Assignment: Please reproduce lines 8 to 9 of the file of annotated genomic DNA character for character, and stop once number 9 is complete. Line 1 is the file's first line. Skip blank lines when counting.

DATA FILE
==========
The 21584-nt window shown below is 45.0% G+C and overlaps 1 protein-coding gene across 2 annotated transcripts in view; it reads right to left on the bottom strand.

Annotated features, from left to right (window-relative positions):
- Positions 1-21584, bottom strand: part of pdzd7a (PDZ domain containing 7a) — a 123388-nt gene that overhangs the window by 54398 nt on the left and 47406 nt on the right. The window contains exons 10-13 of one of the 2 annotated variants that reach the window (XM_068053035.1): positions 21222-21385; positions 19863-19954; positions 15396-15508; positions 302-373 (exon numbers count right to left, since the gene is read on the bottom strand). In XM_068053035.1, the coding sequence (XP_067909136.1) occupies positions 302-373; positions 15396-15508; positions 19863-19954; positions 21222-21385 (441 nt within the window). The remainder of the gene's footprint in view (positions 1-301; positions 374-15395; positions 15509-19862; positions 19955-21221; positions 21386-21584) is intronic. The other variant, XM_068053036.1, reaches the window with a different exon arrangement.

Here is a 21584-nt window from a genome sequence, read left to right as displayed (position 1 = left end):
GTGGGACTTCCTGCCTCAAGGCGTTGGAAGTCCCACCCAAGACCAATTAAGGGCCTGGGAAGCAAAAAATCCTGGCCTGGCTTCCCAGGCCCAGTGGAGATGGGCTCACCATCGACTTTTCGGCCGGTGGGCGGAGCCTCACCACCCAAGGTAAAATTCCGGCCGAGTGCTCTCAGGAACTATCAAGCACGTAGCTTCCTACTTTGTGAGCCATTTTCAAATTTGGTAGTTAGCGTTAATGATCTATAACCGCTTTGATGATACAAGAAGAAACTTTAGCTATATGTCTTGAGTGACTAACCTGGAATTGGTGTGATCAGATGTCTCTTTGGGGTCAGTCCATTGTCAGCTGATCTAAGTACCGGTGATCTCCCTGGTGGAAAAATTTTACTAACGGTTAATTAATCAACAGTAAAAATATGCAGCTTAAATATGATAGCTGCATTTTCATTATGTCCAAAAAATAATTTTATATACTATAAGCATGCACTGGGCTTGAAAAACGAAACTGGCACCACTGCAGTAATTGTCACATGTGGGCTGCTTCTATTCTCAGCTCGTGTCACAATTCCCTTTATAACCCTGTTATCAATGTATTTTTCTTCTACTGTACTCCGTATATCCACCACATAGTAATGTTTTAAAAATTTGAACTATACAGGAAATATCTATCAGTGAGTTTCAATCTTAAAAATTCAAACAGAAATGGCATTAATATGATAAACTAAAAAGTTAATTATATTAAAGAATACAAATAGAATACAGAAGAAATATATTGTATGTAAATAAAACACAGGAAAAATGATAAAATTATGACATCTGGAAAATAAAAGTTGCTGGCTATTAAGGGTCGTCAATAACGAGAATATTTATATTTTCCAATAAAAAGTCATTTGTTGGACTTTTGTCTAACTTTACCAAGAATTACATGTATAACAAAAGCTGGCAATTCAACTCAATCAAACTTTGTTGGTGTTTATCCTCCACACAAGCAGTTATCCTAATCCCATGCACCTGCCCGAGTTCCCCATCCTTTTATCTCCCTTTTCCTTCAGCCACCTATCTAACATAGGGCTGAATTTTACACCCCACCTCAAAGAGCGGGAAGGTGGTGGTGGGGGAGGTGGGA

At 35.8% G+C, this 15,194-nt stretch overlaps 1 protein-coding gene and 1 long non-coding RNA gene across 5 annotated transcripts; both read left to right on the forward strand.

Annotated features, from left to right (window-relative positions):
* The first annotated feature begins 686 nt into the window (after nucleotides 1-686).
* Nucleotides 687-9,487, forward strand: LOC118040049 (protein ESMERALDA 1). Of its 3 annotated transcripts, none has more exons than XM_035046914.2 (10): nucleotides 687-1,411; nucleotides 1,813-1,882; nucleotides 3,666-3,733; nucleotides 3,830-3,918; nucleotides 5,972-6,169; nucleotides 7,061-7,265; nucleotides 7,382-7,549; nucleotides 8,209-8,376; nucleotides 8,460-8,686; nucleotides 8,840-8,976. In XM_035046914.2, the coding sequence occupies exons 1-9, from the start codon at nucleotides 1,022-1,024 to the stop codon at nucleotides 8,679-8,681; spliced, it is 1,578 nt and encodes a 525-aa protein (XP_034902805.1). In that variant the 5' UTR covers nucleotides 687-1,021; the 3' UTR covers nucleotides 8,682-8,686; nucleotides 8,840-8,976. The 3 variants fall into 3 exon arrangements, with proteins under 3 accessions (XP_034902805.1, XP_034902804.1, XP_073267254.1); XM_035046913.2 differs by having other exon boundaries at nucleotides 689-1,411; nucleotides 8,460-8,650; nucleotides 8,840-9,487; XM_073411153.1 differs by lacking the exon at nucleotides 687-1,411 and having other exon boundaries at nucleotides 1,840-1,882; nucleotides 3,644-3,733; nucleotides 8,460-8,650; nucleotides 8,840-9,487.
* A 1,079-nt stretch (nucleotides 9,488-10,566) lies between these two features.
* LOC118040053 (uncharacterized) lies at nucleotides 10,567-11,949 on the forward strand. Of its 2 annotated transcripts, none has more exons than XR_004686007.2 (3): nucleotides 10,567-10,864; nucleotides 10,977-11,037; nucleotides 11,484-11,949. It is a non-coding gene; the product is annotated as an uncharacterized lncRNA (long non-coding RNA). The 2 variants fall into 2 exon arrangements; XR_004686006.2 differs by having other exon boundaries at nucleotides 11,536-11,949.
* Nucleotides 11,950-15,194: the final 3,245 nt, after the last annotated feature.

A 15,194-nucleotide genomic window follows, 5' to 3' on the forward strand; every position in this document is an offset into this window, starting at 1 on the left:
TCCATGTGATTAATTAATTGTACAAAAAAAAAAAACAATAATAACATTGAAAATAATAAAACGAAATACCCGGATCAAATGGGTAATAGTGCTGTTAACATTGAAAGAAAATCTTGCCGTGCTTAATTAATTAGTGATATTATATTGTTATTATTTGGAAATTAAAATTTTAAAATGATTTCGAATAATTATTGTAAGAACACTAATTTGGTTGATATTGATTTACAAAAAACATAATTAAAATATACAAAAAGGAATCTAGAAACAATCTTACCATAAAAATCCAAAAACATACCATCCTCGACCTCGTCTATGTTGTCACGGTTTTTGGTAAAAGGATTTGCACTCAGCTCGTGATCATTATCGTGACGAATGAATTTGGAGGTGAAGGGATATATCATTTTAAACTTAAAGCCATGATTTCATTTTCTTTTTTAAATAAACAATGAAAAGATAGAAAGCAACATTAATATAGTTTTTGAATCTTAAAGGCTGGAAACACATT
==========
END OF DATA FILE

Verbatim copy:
* The first annotated feature begins 686 nt into the window (after nucleotides 1-686).
* Nucleotides 687-9,487, forward strand: LOC118040049 (protein ESMERALDA 1). Of its 3 annotated transcripts, none has more exons than XM_035046914.2 (10): nucleotides 687-1,411; nucleotides 1,813-1,882; nucleotides 3,666-3,733; nucleotides 3,830-3,918; nucleotides 5,972-6,169; nucleotides 7,061-7,265; nucleotides 7,382-7,549; nucleotides 8,209-8,376; nucleotides 8,460-8,686; nucleotides 8,840-8,976. In XM_035046914.2, the coding sequence occupies exons 1-9, from the start codon at nucleotides 1,022-1,024 to the stop codon at nucleotides 8,679-8,681; spliced, it is 1,578 nt and encodes a 525-aa protein (XP_034902805.1). In that variant the 5' UTR covers nucleotides 687-1,021; the 3' UTR covers nucleotides 8,682-8,686; nucleotides 8,840-8,976. The 3 variants fall into 3 exon arrangements, with proteins under 3 accessions (XP_034902805.1, XP_034902804.1, XP_073267254.1); XM_035046913.2 differs by having other exon boundaries at nucleotides 689-1,411; nucleotides 8,460-8,650; nucleotides 8,840-9,487; XM_073411153.1 differs by lacking the exon at nucleotides 687-1,411 and having other exon boundaries at nucleotides 1,840-1,882; nucleotides 3,644-3,733; nucleotides 8,460-8,650; nucleotides 8,840-9,487.